In this article I employ the example of the ‘Blind Man's stick’ (BMS) in order to redraw the traditional boundaries that separate brains, bodies and things. It is argued that the functional anatomy of the human brain is a dynamic bio-cultural construct subject to continuous ontogenetic and phylogenetic remodelling by behaviourally important and socially embedded experiences. These experiences are mediated and sometimes constituted by the use of material objects and artefacts (like the stick) which for that reason should be seen as continuous and active parts of the human cognitive architecture. Based on the above premises I use the example of the Blombos shell beads in order to explore the role of early body decoration in the emergence of human self awareness.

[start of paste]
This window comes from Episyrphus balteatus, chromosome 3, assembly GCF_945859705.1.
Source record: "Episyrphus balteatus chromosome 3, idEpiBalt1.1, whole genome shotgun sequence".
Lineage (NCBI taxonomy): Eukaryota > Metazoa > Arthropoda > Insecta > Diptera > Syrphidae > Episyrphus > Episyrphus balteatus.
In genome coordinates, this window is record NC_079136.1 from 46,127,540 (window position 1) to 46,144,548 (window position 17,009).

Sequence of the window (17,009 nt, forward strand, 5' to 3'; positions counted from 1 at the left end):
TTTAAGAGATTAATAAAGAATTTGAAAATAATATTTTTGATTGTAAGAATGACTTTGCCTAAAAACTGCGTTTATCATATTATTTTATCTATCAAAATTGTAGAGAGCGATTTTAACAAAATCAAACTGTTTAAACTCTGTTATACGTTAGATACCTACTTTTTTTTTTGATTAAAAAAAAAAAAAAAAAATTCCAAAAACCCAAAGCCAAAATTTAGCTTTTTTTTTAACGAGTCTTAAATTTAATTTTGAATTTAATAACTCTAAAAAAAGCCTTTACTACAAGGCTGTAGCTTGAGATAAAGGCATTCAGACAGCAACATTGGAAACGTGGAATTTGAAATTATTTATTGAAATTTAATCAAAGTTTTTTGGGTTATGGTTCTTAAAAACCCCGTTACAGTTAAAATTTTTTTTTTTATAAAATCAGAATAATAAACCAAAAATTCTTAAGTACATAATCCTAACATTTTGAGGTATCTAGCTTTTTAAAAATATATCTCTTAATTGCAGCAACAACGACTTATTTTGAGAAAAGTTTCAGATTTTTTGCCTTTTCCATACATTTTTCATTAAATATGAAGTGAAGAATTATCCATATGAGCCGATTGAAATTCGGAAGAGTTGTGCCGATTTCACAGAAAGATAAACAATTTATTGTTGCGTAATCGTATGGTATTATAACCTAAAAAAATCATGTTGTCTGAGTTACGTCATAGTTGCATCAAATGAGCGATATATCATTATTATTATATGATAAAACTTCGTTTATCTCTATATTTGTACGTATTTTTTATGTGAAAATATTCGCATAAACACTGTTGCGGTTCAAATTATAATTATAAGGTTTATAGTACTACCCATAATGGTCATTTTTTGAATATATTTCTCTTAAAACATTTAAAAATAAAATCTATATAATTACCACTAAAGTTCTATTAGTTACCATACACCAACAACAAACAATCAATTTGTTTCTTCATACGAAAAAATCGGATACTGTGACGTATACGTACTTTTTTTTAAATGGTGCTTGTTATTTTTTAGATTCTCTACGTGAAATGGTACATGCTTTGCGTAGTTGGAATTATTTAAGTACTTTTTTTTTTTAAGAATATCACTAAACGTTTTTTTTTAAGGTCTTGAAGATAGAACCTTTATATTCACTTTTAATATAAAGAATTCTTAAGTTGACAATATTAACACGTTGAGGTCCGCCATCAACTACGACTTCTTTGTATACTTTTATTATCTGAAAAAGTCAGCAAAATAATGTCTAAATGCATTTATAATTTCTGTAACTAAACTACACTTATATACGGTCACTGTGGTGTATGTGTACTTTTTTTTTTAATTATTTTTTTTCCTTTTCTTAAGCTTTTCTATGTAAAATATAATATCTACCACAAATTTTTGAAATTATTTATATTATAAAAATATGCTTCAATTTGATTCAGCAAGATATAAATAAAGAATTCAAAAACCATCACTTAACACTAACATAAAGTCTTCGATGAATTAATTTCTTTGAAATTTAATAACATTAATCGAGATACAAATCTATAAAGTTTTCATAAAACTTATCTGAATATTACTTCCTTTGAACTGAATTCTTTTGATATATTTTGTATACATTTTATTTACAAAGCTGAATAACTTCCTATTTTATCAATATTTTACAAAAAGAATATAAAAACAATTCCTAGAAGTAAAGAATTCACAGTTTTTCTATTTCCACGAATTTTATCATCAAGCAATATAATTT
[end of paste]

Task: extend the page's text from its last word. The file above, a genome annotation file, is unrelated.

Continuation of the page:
Email your librarian or administrator to recommend adding this journal to your organisation's collection.